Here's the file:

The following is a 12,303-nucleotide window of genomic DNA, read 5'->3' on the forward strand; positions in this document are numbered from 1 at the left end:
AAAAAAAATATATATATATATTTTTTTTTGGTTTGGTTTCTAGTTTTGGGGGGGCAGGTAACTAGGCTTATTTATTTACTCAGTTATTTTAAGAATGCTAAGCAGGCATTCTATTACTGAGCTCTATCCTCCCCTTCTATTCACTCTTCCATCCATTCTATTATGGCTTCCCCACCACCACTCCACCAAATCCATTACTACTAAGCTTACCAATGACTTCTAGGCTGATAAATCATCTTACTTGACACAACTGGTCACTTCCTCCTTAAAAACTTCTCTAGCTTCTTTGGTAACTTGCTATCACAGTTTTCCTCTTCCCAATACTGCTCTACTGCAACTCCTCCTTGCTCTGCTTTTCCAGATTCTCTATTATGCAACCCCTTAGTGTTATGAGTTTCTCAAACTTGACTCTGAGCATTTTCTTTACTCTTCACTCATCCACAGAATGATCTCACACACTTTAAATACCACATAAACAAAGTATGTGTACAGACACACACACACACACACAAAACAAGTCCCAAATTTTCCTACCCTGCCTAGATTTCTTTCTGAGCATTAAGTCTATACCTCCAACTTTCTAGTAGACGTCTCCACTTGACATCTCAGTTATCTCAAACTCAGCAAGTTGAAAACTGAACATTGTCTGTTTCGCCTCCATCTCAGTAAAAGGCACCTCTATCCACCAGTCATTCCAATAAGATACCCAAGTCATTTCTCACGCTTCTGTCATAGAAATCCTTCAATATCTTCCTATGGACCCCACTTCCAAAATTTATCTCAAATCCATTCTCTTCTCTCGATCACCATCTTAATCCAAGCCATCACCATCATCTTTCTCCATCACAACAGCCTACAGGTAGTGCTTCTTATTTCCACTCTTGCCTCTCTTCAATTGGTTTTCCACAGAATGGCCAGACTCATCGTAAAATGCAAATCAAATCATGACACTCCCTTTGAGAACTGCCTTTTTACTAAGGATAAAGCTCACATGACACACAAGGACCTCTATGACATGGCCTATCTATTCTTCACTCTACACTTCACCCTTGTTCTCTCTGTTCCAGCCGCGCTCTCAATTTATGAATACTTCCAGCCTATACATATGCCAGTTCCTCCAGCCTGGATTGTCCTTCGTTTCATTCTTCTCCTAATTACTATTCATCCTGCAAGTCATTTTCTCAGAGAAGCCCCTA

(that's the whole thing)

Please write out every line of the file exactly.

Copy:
The following is a 12,303-nucleotide window of genomic DNA, read 5'->3' on the forward strand; positions in this document are numbered from 1 at the left end:
AAAAAAAATATATATATATATTTTTTTTTGGTTTGGTTTCTAGTTTTGGGGGGGCAGGTAACTAGGCTTATTTATTTACTCAGTTATTTTAAGAATGCTAAGCAGGCATTCTATTACTGAGCTCTATCCTCCCCTTCTATTCACTCTTCCATCCATTCTATTATGGCTTCCCCACCACCACTCCACCAAATCCATTACTACTAAGCTTACCAATGACTTCTAGGCTGATAAATCATCTTACTTGACACAACTGGTCACTTCCTCCTTAAAAACTTCTCTAGCTTCTTTGGTAACTTGCTATCACAGTTTTCCTCTTCCCAATACTGCTCTACTGCAACTCCTCCTTGCTCTGCTTTTCCAGATTCTCTATTATGCAACCCCTTAGTGTTATGAGTTTCTCAAACTTGACTCTGAGCATTTTCTTTACTCTTCACTCATCCACAGAATGATCTCACACACTTTAAATACCACATAAACAAAGTATGTGTACAGACACACACACACACACACAAAACAAGTCCCAAATTTTCCTACCCTGCCTAGATTTCTTTCTGAGCATTAAGTCTATACCTCCAACTTTCTAGTAGACGTCTCCACTTGACATCTCAGTTATCTCAAACTCAGCAAGTTGAAAACTGAACATTGTCTGTTTCGCCTCCATCTCAGTAAAAGGCACCTCTATCCACCAGTCATTCCAATAAGATACCCAAGTCATTTCTCACGCTTCTGTCATAGAAATCCTTCAATATCTTCCTATGGACCCCACTTCCAAAATTTATCTCAAATCCATTCTCTTCTCTCGATCACCATCTTAATCCAAGCCATCACCATCATCTTTCTCCATCACAACAGCCTACAGGTAGTGCTTCTTATTTCCACTCTTGCCTCTCTTCAATTGGTTTTCCACAGAATGGCCAGACTCATCGTAAAATGCAAATCAAATCATGACACTCCCTTTGAGAACTGCCTTTTTACTAAGGATAAAGCTCACATGACACACAAGGACCTCTATGACATGGCCTATCTATTCTTCACTCTACACTTCACCCTTGTTCTCTCTGTTCCAGCCGCGCTCTCAATTTATGAATACTTCCAGCCTATACATATGCCAGTTCCTCCAGCCTGGATTGTCCTTCGTTTCATTCTTCTCCTAATTACTATTCATCCTGCAAGTCATTTTCTCAGAGAAGCCCCTA